20.  SILVA, G.; RIBEIRO, C.; BITTAR, A. The Sub-acute Effects of the Fletcher Pilates® Mat on a Group of PE from Athletics Fitness Center. Post-graduation in Pilates, monograph, PUC/GO, 2014a.

21.  SILVA, M.; DIAS, K.; BITTAR, A. The Effects of Fletcher Towelwork® in the Peripheral Muscle Strength and Thoracic Extension of Dentists. Summary II International Fletcher Pilates® Conference. Tucson/USA, 2015.



Adriano Bittar - PT, PhD, State Uni of Goiás, Goiânia, Brazil; Brazil-United Kingdom Dance Medicine & Science Network,




Tags:  breath  breathing  pilates 

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Breath: A Back-To-School Basic

Posted By Jennifer Deckert on behalf of the IADMS Dance Educators' Committee, Monday, August 27, 2018

With the academic year quickly approaching and our August holidays drawing to a close I find myself once again filled with excitement, and a bit of anxiety, for what this year may bring.  I can only imagine how my students may feel as they leave their families to continue their training. During this time of re-acclimation, particularly at Wyoming altitude, I often spend several classes re-connecting to the breath in order to provide a much needed ‘reset’ and reminder of the role of breathing in our dance practice. Breath is the only controllable aspect of our autonomic nervous system which includes the sympathetic or “fight or flight” and the parasympathetic or “rest-and-digest”. Breath awareness provides the ability to move between these two states in a balanced and effective manner, allowing the dancer to be powerful and relaxed, strong and steady, connected and focused.     


Anatomy of Breathing

Understanding the anatomy of breathing and the function of the diaphragm allows for a more complete application to movement.  The diaphragm is a large parachute shaped muscle which divides the thoracic and abdominal cavities.  Connecting from “nipple to navel” and across the width of the rib cage, it is our primary breathing muscle.


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As the diaphragm contracts it pulls the lungs downward, thus creating space (volume) in the lungs.  As volume increases, the pressure in the lungs decreases, and in an effort to equalize the pressure, air from the outside is “sucked” into the lungs = inhale.  The opposite response occurs when the diaphragm releases, decreasing volume, increasing pressure = exhale.  Additional muscles, including the intercostals and abdominals, also act to change the “shape” of the lungs, allowing for the ribs to move or the belly to expand in order to increase/decrease volume.


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Three-Part Breath

One simple breathing exercise that allows students to explore the multi-dimensionality of breathing is the yoga Three-Part Breath.  In the supine or seated position, ask students to place one hand over the chest and the other on the belly.  Then, thinking about the breath as filling a cup of water, cue the students to inhale into their belly, then ribs, then chest, pause for a moment with the cup full, then empty the cup, chest, ribs, belly.  Paying particular attention to the fact that the bottom of the cup must remain full until the end of the exhale.  Coach the students with verbal cues for several breath cycles, then ask them to try 2-3 more cycles on their own.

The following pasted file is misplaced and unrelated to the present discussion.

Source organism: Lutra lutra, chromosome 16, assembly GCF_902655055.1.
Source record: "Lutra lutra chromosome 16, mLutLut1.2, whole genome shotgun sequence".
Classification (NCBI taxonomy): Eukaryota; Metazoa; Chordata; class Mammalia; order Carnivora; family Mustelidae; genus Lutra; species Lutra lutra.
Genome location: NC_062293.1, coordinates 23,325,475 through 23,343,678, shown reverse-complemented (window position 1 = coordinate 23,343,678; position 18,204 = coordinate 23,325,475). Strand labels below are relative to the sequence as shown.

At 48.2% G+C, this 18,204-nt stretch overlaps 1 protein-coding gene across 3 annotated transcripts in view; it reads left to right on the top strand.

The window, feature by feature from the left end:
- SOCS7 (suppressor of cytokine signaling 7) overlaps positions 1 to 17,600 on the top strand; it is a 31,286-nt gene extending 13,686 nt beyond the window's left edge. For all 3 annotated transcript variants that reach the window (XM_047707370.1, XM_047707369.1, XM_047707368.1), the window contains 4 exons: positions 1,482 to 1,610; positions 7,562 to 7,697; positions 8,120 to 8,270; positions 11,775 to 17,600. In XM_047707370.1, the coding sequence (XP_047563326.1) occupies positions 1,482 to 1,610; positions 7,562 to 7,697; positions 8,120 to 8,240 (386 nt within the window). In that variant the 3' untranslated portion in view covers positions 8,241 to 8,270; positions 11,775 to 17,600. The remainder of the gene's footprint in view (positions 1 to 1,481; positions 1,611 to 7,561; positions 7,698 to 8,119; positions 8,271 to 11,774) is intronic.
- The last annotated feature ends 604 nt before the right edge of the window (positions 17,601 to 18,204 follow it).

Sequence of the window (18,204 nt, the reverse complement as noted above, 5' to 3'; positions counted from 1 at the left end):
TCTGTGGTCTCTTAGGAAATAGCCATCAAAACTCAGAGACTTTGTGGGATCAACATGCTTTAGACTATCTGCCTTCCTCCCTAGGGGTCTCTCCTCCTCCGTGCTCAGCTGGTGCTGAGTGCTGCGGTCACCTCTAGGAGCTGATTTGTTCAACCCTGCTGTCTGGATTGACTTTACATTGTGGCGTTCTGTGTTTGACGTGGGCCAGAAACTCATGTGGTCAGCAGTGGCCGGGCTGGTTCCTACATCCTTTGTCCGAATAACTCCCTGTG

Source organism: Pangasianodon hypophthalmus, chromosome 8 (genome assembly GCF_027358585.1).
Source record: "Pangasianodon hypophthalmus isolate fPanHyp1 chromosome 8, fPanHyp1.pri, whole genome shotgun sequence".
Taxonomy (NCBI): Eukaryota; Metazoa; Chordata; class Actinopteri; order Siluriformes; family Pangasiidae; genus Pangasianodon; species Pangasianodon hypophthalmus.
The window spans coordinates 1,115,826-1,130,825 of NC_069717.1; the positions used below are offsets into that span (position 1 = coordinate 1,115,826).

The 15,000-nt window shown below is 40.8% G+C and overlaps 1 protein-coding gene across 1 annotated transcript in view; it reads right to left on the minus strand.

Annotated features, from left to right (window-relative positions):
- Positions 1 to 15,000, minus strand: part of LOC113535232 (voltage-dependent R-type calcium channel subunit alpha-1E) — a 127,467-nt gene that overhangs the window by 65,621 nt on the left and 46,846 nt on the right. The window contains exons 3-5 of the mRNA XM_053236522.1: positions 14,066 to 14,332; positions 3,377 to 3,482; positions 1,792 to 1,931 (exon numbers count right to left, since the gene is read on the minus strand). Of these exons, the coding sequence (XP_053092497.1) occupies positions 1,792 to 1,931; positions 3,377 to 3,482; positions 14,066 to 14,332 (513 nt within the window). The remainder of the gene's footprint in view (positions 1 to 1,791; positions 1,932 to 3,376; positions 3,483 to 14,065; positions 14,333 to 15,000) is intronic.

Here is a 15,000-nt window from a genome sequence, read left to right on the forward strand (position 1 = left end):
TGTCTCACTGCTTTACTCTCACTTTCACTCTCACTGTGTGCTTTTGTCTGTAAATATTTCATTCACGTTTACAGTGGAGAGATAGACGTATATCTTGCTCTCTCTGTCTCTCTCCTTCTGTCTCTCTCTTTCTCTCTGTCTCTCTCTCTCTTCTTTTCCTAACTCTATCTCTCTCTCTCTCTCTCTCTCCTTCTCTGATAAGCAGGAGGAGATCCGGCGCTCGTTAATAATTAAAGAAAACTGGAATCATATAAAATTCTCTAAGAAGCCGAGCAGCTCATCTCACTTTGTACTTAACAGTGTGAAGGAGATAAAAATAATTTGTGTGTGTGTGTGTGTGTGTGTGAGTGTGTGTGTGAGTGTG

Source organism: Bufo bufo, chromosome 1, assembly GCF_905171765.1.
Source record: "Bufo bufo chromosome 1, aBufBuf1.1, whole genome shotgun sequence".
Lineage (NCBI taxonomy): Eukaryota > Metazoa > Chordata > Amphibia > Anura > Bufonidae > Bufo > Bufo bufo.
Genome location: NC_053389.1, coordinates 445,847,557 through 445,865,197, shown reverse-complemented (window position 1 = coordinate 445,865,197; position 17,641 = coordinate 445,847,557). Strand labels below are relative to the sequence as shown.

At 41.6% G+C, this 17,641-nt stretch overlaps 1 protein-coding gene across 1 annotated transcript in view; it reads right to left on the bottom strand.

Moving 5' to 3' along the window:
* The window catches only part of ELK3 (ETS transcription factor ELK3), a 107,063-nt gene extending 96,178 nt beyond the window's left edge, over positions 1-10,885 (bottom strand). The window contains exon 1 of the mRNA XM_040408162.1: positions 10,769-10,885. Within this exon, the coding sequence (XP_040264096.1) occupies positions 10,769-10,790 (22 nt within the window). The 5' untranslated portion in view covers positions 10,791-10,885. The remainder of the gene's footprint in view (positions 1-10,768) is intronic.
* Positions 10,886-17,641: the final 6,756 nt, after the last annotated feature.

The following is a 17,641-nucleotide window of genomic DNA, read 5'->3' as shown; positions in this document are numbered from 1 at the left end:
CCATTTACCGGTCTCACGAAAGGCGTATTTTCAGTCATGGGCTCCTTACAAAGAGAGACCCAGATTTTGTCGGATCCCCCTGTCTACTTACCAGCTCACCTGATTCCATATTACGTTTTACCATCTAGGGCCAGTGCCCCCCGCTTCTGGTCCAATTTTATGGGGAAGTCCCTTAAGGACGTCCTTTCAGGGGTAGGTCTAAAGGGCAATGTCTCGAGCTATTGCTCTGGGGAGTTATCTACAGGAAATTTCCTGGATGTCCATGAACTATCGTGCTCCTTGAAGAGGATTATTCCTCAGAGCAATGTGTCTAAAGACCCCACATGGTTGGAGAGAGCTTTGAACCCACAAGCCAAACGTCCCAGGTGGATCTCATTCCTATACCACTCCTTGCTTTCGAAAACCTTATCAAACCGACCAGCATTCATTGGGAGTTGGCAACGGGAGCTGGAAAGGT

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Explore this breathing pattern in a variety of positions including prone and child’s pose, each time asking the students to find ways to increase the volume of their lungs and asses the effect of the position on their breathing capacity.   Following each position allow time to rest for several normal breath cycles prior to shifting to a new positon.  As this practice becomes more familiar, small movement patterns can be added, such as the raising and lowering of the arms, in order to begin the exploration of breath, volume, and movement.


Application to the Classroom

Breathing practice should then be integrated into the dance practice. Provide time in class for students to examine their own movement patterns with breath or provide a combination with specific breath cues.  I find that particularly during ballet classes dancers tend to hold their breath on exertion, leading to inefficient movement patterns.  Take the time in class to explore a plie with an exhale on the decent, cambré at the barre with an exhale forward and inhale back, or grand battement with an exhale to help facilitate a powerful movement. Carry these ideas forward into the center by trying pirouettes with an exhale to prepare and an inhale on each spot, or grand allegro with an inhale at the top of the jump.  Challenge the students to try breath patterns opposite of those given or ask how their movement quality is affected by their awareness of breath. The best way to learn is to play, so give your students permission to play through their new understanding of breath.  


For further information, check out these recourses:

1.     Kaminoff, L. Yoga Anatomy. Champaign, IL: Human Kinetics, 2007 

2.     Calais-Germain, B. Anatomy of Movement. Seattle, WY: Eastland press, 1991

3.     Staugaard-Jones, J. The Concise Book of Yoga Anatomy. Berkeley, CA: North Atlantic Books, 2015

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Jennifer Deckert, MFA

Dance Educator, Researcher, and Yoga Instructor

Co-director of the Dance Science Program at the University of Wyoming in Laramie, WY USA



Tags:  breath  breathing  teachers